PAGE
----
The FTC's IoT security case against D-Link will test its power

The agency faces a hard fight in its suit alleging D-Link's routers and cameras aren't secure

A Federal Trade Commission attempt to rein in a poorly secured IoT device is raising questions over whether the U.S. regulator has the power to crack down on vendors suspected of shoddy practices.

On Thursday, the FTC filed a complaint against Taiwanese manufacturer D-Link Systems that charged the company’s internet routers and web cameras can easily be hacked, putting consumers at risk.

But the FTC’s complaint doesn’t cite evidence that the products have been breached, only the potential for harm to consumers.

That’s among the reasons D-Link is contesting the complaint. “Notably, the complaint does not allege any breach of a D-Link Systems device,” it said in a statement

"Instead, the FTC speculates that consumers were placed 'at risk' to be hacked, but fails to allege, as it must, that actual consumers suffered," the company said. 

No harm, no foul? That’ll be a key question as a federal court examines the case, said Jeremy Goldman, a partner at law firm Frankfurt Kurnit Klein & Selz who specializes in digital law.

“This usually doesn’t happen. Most of the time, there is a settlement made with the FTC,” he said. “But with D-Link fighting back, there is a real question over the scope of the FTC’s power.”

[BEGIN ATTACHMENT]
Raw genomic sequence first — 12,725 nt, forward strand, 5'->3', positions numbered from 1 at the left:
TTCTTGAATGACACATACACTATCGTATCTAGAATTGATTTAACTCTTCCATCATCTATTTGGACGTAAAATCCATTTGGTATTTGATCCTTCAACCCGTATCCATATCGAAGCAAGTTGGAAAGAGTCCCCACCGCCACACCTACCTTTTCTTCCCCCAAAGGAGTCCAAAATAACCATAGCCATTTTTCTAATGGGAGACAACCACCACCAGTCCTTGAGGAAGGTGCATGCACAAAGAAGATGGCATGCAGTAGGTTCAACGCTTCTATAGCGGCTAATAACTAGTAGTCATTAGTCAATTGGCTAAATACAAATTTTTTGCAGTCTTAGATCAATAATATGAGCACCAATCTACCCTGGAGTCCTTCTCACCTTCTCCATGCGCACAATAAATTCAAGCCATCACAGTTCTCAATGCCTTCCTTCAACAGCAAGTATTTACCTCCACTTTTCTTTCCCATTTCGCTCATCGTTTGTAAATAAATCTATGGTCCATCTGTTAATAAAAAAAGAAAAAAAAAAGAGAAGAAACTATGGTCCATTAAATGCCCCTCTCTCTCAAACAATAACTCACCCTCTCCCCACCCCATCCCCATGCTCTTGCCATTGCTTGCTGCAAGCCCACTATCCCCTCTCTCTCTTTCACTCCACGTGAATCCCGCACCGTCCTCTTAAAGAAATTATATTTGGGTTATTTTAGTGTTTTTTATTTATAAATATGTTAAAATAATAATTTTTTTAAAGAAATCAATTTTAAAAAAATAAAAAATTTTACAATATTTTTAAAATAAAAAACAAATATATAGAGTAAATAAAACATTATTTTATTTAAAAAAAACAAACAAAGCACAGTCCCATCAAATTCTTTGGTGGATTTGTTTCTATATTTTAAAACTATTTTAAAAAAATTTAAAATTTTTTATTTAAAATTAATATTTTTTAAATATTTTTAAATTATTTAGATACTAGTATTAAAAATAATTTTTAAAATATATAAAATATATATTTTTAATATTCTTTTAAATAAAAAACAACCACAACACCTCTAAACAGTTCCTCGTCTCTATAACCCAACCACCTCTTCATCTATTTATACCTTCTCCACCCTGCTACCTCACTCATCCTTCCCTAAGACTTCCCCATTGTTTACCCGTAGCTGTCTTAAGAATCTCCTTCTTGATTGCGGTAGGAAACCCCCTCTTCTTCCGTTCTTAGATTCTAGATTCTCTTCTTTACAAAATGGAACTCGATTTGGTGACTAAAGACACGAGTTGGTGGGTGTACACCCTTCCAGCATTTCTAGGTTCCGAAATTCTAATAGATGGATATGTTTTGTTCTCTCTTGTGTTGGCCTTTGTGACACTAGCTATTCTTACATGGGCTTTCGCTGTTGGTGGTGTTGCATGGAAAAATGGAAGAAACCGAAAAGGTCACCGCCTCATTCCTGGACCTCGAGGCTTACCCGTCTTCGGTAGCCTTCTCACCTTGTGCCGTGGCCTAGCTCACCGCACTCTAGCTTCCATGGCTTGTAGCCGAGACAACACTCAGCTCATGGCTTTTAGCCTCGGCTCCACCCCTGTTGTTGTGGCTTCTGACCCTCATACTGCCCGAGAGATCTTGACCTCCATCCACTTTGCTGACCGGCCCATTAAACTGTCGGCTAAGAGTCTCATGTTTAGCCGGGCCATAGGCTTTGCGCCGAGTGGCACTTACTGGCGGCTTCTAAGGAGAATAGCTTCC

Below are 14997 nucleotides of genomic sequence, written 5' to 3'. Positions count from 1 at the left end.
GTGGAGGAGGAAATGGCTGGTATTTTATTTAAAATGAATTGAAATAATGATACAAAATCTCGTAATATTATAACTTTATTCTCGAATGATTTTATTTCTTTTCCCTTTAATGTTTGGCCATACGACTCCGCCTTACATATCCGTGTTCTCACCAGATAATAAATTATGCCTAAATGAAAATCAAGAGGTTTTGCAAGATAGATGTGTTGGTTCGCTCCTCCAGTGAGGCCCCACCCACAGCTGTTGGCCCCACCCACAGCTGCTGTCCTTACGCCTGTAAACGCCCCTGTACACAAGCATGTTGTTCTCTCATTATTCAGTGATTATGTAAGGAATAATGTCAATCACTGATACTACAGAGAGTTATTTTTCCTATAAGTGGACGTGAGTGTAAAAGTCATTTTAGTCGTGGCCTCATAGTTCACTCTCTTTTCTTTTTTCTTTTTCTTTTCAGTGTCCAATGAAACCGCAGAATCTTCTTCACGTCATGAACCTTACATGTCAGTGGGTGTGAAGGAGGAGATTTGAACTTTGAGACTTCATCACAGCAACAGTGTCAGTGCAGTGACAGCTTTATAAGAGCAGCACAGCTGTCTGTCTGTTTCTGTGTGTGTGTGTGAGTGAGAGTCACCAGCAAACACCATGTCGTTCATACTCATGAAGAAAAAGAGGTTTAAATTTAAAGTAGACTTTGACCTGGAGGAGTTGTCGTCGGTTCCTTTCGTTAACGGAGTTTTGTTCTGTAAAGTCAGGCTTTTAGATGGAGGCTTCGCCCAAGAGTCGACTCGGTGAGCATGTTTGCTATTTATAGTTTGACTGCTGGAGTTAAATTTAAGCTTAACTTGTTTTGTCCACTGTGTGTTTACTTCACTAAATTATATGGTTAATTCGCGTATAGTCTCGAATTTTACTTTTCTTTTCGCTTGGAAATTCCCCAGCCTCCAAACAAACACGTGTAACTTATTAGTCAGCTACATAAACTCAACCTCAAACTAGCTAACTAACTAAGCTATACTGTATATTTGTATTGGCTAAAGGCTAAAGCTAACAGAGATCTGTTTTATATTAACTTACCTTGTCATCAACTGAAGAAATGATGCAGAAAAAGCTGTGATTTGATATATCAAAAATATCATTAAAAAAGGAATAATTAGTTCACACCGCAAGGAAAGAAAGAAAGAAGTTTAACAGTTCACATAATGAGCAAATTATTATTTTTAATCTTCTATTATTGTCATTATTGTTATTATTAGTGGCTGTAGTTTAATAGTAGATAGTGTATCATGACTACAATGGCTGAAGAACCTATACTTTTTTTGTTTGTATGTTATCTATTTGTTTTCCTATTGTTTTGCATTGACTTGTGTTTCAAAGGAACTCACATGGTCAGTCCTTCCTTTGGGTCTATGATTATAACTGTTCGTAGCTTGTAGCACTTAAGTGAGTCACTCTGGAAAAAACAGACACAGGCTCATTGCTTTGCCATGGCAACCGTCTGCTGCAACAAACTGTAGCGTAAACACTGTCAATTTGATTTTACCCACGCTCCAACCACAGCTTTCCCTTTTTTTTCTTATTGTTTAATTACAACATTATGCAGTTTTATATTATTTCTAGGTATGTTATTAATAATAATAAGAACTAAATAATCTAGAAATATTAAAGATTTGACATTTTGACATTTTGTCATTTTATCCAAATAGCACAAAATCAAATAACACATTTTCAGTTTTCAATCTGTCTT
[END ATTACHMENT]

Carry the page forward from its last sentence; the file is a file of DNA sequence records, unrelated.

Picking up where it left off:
The action comes as cybersecurity experts warn of the dangers posed by poorly secured internet-connected devices. Hackers can easily take them over to steal a consumer’s data or infect them to form botnets that can be used to take down websites.

The FTC said on Thursday it was very aware of the potential dangers, and so decided to sue D-Link, an alleged offender that produces wireless routers, web cameras and other products.

The FTC alleges D-Link’s promotional materials deceived consumers into thinking the products were secure, when they actually contained vulnerabilities. But no U.S. law defines what constitutes a secure router or web camera.

The FTC's approach is problematic, said Robert Graham, CEO of security firm Errata Security. 

“You can’t really hold people accountable, when no one knows what the law is doing,” he said. 

Under the FTC’s logic, any company, from D-Link to Microsoft to Cisco Systems, could be sued for promising security in their products but failing to address vulnerabilities, he said.

"Perfect security is impossible," Graham said. "The FTC is just applying arbitrary standards.”

The FTC has been taking an aggressive stance in promoting better security standards under the Obama administration, said Goldman at Frankfurt Kurnit Klein & Selz. The complaint against D-Link a warning shot at the IoT industry, he said.

“Right now there are no U.S. laws that set the minimum level of security for these devices,” he said. “So the FTC is trying to fill those gaps in the name of protecting consumers.”

But the commission still might face legal difficulties in holding D-Link accountable for its products.